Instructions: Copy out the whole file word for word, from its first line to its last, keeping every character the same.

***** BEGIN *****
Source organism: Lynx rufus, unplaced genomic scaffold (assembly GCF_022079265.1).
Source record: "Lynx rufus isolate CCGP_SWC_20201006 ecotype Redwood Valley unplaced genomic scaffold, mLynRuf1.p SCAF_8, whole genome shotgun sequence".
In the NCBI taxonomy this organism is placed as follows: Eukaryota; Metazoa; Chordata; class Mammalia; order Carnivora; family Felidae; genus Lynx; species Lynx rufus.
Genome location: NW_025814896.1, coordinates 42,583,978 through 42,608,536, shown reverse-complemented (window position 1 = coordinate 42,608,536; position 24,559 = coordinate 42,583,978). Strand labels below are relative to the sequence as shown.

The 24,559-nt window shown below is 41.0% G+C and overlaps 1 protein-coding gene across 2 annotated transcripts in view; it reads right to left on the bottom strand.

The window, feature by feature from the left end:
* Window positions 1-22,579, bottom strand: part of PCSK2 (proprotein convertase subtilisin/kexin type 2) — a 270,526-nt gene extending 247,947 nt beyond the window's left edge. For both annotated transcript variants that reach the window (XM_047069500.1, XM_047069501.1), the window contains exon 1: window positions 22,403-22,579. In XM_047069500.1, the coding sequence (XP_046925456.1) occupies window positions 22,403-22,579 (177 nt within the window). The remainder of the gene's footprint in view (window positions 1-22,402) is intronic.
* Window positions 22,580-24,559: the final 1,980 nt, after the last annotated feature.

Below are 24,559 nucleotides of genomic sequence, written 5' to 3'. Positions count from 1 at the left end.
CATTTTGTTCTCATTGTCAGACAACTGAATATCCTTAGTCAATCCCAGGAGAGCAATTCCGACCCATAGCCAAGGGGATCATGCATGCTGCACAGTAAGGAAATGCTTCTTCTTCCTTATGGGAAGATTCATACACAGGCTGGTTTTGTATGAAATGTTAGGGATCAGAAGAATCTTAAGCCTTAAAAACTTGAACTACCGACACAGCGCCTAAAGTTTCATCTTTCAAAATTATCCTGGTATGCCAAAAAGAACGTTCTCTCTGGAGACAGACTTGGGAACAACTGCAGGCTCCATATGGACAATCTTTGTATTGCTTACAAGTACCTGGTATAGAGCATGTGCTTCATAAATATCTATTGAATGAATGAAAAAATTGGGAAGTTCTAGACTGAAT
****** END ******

Source organism: Lynx rufus, unplaced genomic scaffold (assembly GCF_022079265.1).
Source record: "Lynx rufus isolate CCGP_SWC_20201006 ecotype Redwood Valley unplaced genomic scaffold, mLynRuf1.p SCAF_8, whole genome shotgun sequence".
In the NCBI taxonomy this organism is placed as follows: Eukaryota; Metazoa; Chordata; class Mammalia; order Carnivora; family Felidae; genus Lynx; species Lynx rufus.
Genome location: NW_025814896.1, coordinates 42,583,978 through 42,608,536, shown reverse-complemented (window position 1 = coordinate 42,608,536; position 24,559 = coordinate 42,583,978). Strand labels below are relative to the sequence as shown.

The 24,559-nt window shown below is 41.0% G+C and overlaps 1 protein-coding gene across 2 annotated transcripts in view; it reads right to left on the bottom strand.

The window, feature by feature from the left end:
* Window positions 1-22,579, bottom strand: part of PCSK2 (proprotein convertase subtilisin/kexin type 2) — a 270,526-nt gene extending 247,947 nt beyond the window's left edge. For both annotated transcript variants that reach the window (XM_047069500.1, XM_047069501.1), the window contains exon 1: window positions 22,403-22,579. In XM_047069500.1, the coding sequence (XP_046925456.1) occupies window positions 22,403-22,579 (177 nt within the window). The remainder of the gene's footprint in view (window positions 1-22,402) is intronic.
* Window positions 22,580-24,559: the final 1,980 nt, after the last annotated feature.

Below are 24,559 nucleotides of genomic sequence, written 5' to 3'. Positions count from 1 at the left end.
CATTTTGTTCTCATTGTCAGACAACTGAATATCCTTAGTCAATCCCAGGAGAGCAATTCCGACCCATAGCCAAGGGGATCATGCATGCTGCACAGTAAGGAAATGCTTCTTCTTCCTTATGGGAAGATTCATACACAGGCTGGTTTTGTATGAAATGTTAGGGATCAGAAGAATCTTAAGCCTTAAAAACTTGAACTACCGACACAGCGCCTAAAGTTTCATCTTTCAAAATTATCCTGGTATGCCAAAAAGAACGTTCTCTCTGGAGACAGACTTGGGAACAACTGCAGGCTCCATATGGACAATCTTTGTATTGCTTACAAGTACCTGGTATAGAGCATGTGCTTCATAAATATCTATTGAATGAATGAAAAAATTGGGAAGTTCTAGACTGAAT